Harassment and illegal eviction

The law protects people living in residential property against harassment and illegal eviction.

It does this in two ways; by making harassment and illegal eviction a criminal offence and by enabling someone who is harassed or illegally evicted to claim damages through the civil court.

Always contact an adviser if what your landlord is doing seems unfair. You may have more rights than you think.

Harassment

The fact that your landlord owns your home does not give them, or anyone acting on their behalf, a right to harass you.

Harassment can be defined broadly as:

  • acts likely to interfere with the peace and comfort of those living at the property, or
  • persistent withdrawal of services that are reasonably required for the occupation of the premises.

Examples of harassment might include:

  • removing or restricting essential services such as hot water or heating
  • interfering with the occupier’s post
  • forcing occupiers to sign agreements that take away their legal rights
  • constant visits by the landlord or his/her representatives to the property, particularly if these occur late at night or without warning
  • entering the property when the occupier is not there or without his/her permission
  • allowing the property to get into such a bad state of repair that it is dangerous to live in
  • intentionally moving in other tenants who cause nuisance
  • threats and/or physical violence against the occupier(s)
  • harassment because of gender, race, disability or sexuality.

It is an offence for the landlord or their agent to do any of these things knowing, or having reasonable cause to believe, that they would cause the tenant to leave their home, stop using part of it, or stop doing the things a tenant should normally expect to be able to do.

For more information see our page on What counts as harassment?

Illegal eviction

It is an offence to take someone’s home away from him or her unlawfully.

Most occupiers of rented accommodation cannot be evicted unless specific legal procedures have been followed. The exact procedures vary according to the particular type of tenancy or licence agreement that you have but for most tenants, including assured shorthold tenants, landlords have to follow 3 steps :

Certain occupiers are excluded from the protection provided by the need for court action to be taken. This includes where they:

  • live in the same building as their landlord and share living accommodation
  • live in holiday accommodation
  • don’t have any legal obligation to pay rent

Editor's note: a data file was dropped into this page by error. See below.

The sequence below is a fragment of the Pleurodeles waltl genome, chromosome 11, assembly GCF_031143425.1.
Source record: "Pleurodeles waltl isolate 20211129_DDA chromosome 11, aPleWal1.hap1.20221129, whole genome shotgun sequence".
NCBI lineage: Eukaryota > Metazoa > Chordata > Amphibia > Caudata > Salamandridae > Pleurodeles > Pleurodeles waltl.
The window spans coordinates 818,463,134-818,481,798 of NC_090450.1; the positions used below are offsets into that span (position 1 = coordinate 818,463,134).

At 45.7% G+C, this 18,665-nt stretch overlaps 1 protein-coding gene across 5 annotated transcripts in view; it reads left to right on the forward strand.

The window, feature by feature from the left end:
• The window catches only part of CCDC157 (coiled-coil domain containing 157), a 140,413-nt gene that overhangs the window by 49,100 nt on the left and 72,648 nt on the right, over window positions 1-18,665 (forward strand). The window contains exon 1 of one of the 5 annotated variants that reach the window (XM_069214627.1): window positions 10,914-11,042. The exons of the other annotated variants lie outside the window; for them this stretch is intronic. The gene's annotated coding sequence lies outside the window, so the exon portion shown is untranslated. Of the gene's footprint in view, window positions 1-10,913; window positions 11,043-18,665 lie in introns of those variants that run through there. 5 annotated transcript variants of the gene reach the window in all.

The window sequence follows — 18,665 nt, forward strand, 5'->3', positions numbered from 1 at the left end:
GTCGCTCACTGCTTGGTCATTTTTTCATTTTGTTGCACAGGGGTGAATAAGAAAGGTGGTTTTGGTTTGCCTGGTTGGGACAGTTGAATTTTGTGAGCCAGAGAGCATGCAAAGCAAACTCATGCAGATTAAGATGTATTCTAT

• live in a hostel or other temporary accommodation.

If your landlord does not use the correct legal procedure to evict you, they could be illegally evicting you. See our pages on illegal eviction for more information and contact an adviser as soon as possible.

It is always illegal for a landlord to use violence to get you to leave. If this happens the police should be contacted immediately.

Negotiating with your landlord

Although there is no excuse for a landlord harassing or illegally evicting an occupier, in some cases it may help to understand the landlord’s reasons, particularly if the matter can be resolved by mediation. Sometimes the landlord may not know that they are acting illegally and they may be encouraged to approach the situation is a different way.

Common problems in a tenancy are:

Rent arrears
Can the situation be resolved if a realistic financial plan is negotiated? Are you eligible for any additional financial help?

Inspecting or entering the property

Reasonable notice should be given of an inspection. Can you negotiate with the landlord to agree how often it is acceptable to inspect the property? It is not acceptable for the landlord to enter the property without notice and the landlord does not have an automatic right to a key unless the tenancy agreement states this to be a condition of the tenancy.

Going away
If you go away for a long time without notifying the landlord she/he may mistakenly think that the property has been abandoned. It is important to keep the landlord up to date.

What should I do if I think I am being harassed or illegally evicted?

If you think you are being harassed or evicted illegally by your landlord or agent,it would help to take the following steps :

  • Report the events to your local council’s housing department. They might have a tenancy relations officer who can speak to the landlord on your behalf
  • Keep a diary, notes and photographs detailing what happens and the time, date and place of all events or incidents
  • Report any harassment, violence or threats to the police
  • Ask the landlord to put all communications in writing and keep copies. Follow up any conversation with the landlord with a letter or email which confirms what was said and agreed
  • Have somebody else present to give support and act as a witness whenever there are dealings with the landlord or landlord’s agent.

Download our factsheet on unlawful eviction.

If you need further advice, call Shelter Cymru’s expert housing advice helpline on 0345 075 5005. You could also email our housing advice team, or, if you prefer, visit advice near you to find a local Shelter Cymru advice surgery where you can talk to someone in person.

Other pages in advice for young people

PHONE AN ADVISER

If you have a housing problem, call our expert housing advice helpline
0345 075 5005

EMAIL AN ADVISER

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email us

This page was last updated on: March 22, 2018

Shelter Cymru acknowledges the support of Shelter in allowing us to adapt their content. The information contained on this site is updated and maintained by Shelter Cymru and only gives general guidance on the law in Wales. It should not be regarded or relied upon as a complete or authoritative statement of the law.